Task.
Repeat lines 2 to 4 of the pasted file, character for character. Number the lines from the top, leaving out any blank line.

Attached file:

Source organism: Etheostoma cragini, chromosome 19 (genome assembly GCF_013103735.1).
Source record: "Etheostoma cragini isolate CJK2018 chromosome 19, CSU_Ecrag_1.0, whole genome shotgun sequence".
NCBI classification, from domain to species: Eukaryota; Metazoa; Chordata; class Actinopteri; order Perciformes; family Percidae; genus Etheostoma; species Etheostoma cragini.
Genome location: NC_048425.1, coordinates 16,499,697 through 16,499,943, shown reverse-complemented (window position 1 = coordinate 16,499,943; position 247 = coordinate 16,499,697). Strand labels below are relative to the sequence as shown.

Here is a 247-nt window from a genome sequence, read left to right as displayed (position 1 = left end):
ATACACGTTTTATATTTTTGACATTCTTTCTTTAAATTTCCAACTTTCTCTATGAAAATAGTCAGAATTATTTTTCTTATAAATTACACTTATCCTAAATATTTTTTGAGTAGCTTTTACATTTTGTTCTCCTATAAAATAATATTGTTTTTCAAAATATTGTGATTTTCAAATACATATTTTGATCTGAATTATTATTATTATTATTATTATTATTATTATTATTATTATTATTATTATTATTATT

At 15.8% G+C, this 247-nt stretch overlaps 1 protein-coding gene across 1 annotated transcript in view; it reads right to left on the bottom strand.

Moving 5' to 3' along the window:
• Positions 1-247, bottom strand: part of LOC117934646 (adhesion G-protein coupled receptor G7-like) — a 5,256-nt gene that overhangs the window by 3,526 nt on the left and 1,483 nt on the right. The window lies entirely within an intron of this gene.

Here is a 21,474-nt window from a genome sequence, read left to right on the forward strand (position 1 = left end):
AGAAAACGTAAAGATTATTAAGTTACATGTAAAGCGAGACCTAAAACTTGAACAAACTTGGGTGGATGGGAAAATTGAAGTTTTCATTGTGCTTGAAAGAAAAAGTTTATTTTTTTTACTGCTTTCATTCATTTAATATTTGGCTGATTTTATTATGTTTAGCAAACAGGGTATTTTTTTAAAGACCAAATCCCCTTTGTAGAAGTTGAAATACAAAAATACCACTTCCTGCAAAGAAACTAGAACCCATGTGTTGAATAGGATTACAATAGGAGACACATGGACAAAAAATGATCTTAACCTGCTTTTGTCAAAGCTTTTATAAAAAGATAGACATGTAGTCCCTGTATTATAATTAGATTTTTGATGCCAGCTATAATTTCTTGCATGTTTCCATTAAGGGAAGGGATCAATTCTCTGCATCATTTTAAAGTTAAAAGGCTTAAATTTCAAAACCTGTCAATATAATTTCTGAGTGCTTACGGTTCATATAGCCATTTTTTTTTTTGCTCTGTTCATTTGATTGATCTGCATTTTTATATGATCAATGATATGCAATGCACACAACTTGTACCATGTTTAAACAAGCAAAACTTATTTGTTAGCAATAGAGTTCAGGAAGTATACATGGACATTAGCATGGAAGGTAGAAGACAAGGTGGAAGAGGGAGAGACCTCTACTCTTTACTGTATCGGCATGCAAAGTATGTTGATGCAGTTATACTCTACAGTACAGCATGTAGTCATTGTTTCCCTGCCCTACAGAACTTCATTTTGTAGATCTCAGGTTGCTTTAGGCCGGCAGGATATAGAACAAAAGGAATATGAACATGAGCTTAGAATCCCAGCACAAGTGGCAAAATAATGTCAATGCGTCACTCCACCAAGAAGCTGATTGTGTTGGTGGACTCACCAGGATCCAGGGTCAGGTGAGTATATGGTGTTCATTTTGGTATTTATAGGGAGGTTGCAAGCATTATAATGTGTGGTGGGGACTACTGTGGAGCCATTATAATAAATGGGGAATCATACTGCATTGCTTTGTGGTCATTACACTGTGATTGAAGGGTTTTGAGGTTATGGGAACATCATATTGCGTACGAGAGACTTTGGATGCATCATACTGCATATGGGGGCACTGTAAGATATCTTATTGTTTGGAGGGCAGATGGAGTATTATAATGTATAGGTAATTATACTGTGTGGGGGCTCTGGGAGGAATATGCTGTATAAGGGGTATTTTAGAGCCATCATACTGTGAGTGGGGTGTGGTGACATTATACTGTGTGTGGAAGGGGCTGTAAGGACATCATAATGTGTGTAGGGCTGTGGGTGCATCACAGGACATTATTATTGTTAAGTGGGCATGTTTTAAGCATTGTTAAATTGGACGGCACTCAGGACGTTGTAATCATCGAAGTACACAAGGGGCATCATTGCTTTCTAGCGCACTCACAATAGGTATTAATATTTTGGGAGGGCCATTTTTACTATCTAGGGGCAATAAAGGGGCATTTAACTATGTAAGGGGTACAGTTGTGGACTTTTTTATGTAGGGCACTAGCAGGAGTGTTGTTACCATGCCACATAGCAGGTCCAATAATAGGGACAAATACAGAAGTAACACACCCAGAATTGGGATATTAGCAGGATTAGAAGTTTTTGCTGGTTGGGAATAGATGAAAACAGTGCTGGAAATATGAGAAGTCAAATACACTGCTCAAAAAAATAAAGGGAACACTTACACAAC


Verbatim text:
Source record: "Etheostoma cragini isolate CJK2018 chromosome 19, CSU_Ecrag_1.0, whole genome shotgun sequence".
NCBI classification, from domain to species: Eukaryota; Metazoa; Chordata; class Actinopteri; order Perciformes; family Percidae; genus Etheostoma; species Etheostoma cragini.
Genome location: NC_048425.1, coordinates 16,499,697 through 16,499,943, shown reverse-complemented (window position 1 = coordinate 16,499,943; position 247 = coordinate 16,499,697). Strand labels below are relative to the sequence as shown.